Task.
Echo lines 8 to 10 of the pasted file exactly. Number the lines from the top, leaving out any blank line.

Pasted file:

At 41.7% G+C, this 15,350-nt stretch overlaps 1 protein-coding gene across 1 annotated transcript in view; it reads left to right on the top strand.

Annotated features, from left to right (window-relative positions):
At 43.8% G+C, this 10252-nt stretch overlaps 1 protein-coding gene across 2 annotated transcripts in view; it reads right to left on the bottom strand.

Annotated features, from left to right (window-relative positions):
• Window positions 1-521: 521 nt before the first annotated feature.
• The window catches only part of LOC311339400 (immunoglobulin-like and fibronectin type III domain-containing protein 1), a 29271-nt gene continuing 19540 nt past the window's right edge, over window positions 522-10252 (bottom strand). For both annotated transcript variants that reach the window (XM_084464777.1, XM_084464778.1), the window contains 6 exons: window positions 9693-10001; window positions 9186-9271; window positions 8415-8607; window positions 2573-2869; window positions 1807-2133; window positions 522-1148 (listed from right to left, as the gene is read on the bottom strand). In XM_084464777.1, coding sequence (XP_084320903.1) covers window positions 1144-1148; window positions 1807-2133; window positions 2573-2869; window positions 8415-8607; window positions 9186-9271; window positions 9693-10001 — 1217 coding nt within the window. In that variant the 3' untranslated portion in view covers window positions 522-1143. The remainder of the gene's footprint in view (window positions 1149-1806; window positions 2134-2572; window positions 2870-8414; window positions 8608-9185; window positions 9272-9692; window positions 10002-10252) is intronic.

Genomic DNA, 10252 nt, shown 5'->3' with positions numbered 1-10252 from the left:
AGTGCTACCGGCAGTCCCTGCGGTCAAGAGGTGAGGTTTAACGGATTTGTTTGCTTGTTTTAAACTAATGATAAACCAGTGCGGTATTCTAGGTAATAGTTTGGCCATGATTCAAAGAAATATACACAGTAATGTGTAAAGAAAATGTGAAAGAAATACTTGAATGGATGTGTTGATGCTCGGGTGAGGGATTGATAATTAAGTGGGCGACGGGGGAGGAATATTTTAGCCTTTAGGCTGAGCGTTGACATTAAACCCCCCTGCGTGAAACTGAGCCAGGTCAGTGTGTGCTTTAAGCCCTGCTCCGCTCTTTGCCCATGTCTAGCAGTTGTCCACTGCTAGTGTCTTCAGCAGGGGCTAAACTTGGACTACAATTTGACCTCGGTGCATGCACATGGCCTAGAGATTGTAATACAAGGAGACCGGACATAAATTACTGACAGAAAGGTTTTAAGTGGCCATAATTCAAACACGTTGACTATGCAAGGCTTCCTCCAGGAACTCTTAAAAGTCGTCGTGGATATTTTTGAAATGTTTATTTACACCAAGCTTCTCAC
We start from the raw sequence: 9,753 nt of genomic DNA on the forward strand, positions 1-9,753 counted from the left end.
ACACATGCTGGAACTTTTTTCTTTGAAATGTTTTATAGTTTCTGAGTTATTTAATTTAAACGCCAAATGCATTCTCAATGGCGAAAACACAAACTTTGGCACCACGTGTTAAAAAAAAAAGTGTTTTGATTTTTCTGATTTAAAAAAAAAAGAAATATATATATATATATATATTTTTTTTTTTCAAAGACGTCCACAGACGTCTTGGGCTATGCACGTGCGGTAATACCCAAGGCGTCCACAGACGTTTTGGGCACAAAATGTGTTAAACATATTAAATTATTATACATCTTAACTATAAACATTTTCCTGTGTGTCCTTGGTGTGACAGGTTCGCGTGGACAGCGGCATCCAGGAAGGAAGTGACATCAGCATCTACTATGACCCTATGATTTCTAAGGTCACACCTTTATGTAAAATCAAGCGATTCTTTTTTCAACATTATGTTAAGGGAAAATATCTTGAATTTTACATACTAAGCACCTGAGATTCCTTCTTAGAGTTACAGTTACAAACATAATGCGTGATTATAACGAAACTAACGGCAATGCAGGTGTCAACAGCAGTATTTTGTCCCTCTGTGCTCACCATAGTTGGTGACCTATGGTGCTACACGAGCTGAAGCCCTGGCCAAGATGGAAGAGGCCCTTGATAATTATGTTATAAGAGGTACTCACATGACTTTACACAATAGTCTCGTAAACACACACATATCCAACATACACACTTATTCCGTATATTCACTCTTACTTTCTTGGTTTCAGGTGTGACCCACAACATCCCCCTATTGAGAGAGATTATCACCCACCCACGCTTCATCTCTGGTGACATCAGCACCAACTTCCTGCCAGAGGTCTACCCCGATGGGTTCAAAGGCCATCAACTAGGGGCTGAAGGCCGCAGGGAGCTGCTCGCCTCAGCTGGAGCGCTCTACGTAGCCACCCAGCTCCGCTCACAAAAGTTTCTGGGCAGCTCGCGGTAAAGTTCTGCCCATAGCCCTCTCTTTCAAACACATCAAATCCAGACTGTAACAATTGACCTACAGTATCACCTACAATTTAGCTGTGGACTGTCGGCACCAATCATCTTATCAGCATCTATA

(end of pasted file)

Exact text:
AGTGCTACCGGCAGTCCCTGCGGTCAAGAGGTGAGGTTTAACGGATTTGTTTGCTTGTTTTAAACTAATGATAAACCAGTGCGGTATTCTAGGTAATAGTTTGGCCATGATTCAAAGAAATATACACAGTAATGTGTAAAGAAAATGTGAAAGAAATACTTGAATGGATGTGTTGATGCTCGGGTGAGGGATTGATAATTAAGTGGGCGACGGGGGAGGAATATTTTAGCCTTTAGGCTGAGCGTTGACATTAAACCCCCCTGCGTGAAACTGAGCCAGGTCAGTGTGTGCTTTAAGCCCTGCTCCGCTCTTTGCCCATGTCTAGCAGTTGTCCACTGCTAGTGTCTTCAGCAGGGGCTAAACTTGGACTACAATTTGACCTCGGTGCATGCACATGGCCTAGAGATTGTAATACAAGGAGACCGGACATAAATTACTGACAGAAAGGTTTTAAGTGGCCATAATTCAAACACGTTGACTATGCAAGGCTTCCTCCAGGAACTCTTAAAAGTCGTCGTGGATATTTTTGAAATGTTTATTTACACCAAGCTTCTCAC
We start from the raw sequence: 9,753 nt of genomic DNA on the forward strand, positions 1-9,753 counted from the left end.
ACACATGCTGGAACTTTTTTCTTTGAAATGTTTTATAGTTTCTGAGTTATTTAATTTAAACGCCAAATGCATTCTCAATGGCGAAAACACAAACTTTGGCACCACGTGTTAAAAAAAAAAGTGTTTTGATTTTTCTGATTTAAAAAAAAAAGAAATATATATATATATATATATTTTTTTTTTTCAAAGACGTCCACAGACGTCTTGGGCTATGCACGTGCGGTAATACCCAAGGCGTCCACAGACGTTTTGGGCACAAAATGTGTTAAACATATTAAATTATTATACATCTTAACTATAAACATTTTCCTGTGTGTCCTTGGTGTGACAGGTTCGCGTGGACAGCGGCATCCAGGAAGGAAGTGACATCAGCATCTACTATGACCCTATGATTTCTAAGGTCACACCTTTATGTAAAATCAAGCGATTCTTTTTTCAACATTATGTTAAGGGAAAATATCTTGAATTTTACATACTAAGCACCTGAGATTCCTTCTTAGAGTTACAGTTACAAACATAATGCGTGATTATAACGAAACTAACGGCAATGCAGGTGTCAACAGCAGTATTTTGTCCCTCTGTGCTCACCATAGTTGGTGACCTATGGTGCTACACGAGCTGAAGCCCTGGCCAAGATGGAAGAGGCCCTTGATAATTATGTTATAAGAGGTACTCACATGACTTTACACAATAGTCTCGTAAACACACACATATCCAACATACACACTTATTCCGTATATTCACTCTTACTTTCTTGGTTTCAGGTGTGACCCACAACATCCCCCTATTGAGAGAGATTATCACCCACCCACGCTTCATCTCTGGTGACATCAGCACCAACTTCCTGCCAGAGGTCTACCCCGATGGGTTCAAAGGCCATCAACTAGGGGCTGAAGGCCGCAGGGAGCTGCTCGCCTCAGCTGGAGCGCTCTACGTAGCCACCCAGCTCCGCTCACAAAAGTTTCTGGGCAGCTCGCGGTAAAGTTCTGCCCATAGCCCTCTCTTTCAAACACATCAAATCCAGACTGTAACAATTGACCTACAGTATCACCTACAATTTAGCTGTGGACTGTCGGCACCAATCATCTTATCAGCATCTATA